'A Blueprint for Better Banking' takes a fresh look at the financial crisis. It sets out to answer specifically what the mistakes were that banks made and how this could have been avoided. What is unique about this book is a detailed description of a large bank that operates very differently from its peers and that has, as a result, steered clear of the areas that have brought many other banks into trouble. This provides a number of insights into how a more resilient, post-credit crunch banking system should look.
The first section begins with an overview of existing explanations of the crisis and why they remain partly unsatisfactory. It then sets out an alternative framework based around seven behavioural patterns of imprudent banking. These 'Seven Deadly Sins' have caused most banking crises, including the current one, and while they come in different shapes and forms they remain essentially the same. This book examines why they remain extremely tempting to bankers, often with the enthusiastic support of their shareholders and no meaningful objection by regulators.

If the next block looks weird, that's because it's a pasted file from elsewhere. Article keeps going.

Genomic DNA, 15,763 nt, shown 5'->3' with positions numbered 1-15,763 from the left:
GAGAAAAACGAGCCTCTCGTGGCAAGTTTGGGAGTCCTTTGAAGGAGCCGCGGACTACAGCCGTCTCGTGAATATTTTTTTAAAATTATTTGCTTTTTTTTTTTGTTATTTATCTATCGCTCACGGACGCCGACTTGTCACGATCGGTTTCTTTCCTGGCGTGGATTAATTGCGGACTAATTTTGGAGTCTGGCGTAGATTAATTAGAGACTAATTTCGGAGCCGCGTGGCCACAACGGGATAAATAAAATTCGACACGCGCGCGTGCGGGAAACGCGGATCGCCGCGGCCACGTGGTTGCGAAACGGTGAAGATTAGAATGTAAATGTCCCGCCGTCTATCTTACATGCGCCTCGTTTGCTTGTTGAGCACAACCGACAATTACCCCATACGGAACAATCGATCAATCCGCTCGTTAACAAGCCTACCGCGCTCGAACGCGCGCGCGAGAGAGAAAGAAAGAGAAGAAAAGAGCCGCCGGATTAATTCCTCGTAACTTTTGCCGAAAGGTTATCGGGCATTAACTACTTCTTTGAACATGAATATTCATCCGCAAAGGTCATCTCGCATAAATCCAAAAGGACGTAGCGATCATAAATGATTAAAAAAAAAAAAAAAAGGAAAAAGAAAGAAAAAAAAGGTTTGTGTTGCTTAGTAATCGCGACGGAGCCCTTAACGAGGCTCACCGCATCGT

The second and main part of the book is a new and extensive description of the management practices at Svenska Handelsbanken, one of the top 25 banks in Europe. It not only survived the Swedish banking crisis in the 1990s without asking for support, but it has also remained stable during the latest crisis. Handelsbanken did not have to raise capital or ask for government support and its shares have been the best performing European bank stock by a wide margin.
The bank has traditionally been run by management practices that are diametrically opposed to so-called 'best practice' in the industry. The book investigates how Handelsbanken operates without bonuses and examines their unique organisation, strategy discussion, risk management and capital markets communication. In effect, the book describes how Handelsbanken ensures that it does not fall for any of the Seven Deadly Sins. Niels Kroner has conducted over fifty interviews with Handelsbanken executives and competitors, and also draws on his inside experience of many other institutions to bring out the important differences between the 'Handelsbanken way' and common practices at other banks.
The final part summarises what other banks and financial institutions can learn from Handelsbanken and how its model may offer a solution that other potential regulatory changes may not.